I have no ties of any kind to the designer and manufacturer, Don Clement, whom I have not met in person. All my focusers were purchased at regular prices from Don. I feel admiration for any innovator who dares to push the envelope of current thinking and conventions. Here, the "flexure" is employed instead of friction hinges. This allows much greater precision of movement.
(Flexure could be researched further by those mechanically inclined, I found it quite fascinating.)


Total focus travel: 3 inches
Focuser thickness: 1 inch
Fully opened focuser is 4 inches long
Available in 2 inch and 3 inch versions, (special sizes can be ordered).
Mounted by three #10 Cap head screws, the diameter of the mounting circle is 4.041 inches.
Made of black anodized aluminum, bellows are made of a special substance.
The feel is that of precision and beauty, neither particularly heavy nor light.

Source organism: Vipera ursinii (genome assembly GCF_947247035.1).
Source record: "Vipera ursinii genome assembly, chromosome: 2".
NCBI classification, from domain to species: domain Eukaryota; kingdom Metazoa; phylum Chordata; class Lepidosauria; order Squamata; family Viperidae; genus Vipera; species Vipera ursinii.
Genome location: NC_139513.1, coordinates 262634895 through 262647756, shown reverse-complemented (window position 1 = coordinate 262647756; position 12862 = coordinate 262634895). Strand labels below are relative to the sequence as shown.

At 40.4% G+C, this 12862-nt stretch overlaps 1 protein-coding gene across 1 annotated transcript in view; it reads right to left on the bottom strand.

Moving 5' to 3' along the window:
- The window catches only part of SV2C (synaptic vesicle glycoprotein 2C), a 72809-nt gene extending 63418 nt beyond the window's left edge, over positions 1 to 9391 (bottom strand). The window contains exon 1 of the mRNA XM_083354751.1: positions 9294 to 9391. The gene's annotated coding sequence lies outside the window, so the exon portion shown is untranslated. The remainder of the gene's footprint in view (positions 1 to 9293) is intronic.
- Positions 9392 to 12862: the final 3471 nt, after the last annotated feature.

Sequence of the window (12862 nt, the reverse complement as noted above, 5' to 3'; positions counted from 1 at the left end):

*very low profile of just 1 inch
* no need for dual rate focusing. This single knob works well for both coarse and fine focus.
* immune to temperature variations, no grease lubrication to stiffen in cold or attract grit
*SS sealed precision instrument bearings that support the only sliding or rolling parts are factory permanently oil lubricated. Delrin AF leadscrews are self-lubricated.
* Robo-Focus can be easily added at any time by the user to get autofocus and temperature compensation over 3" of travel (future plan is for an inexpensive add-on PWM controlled 2 button motofocus)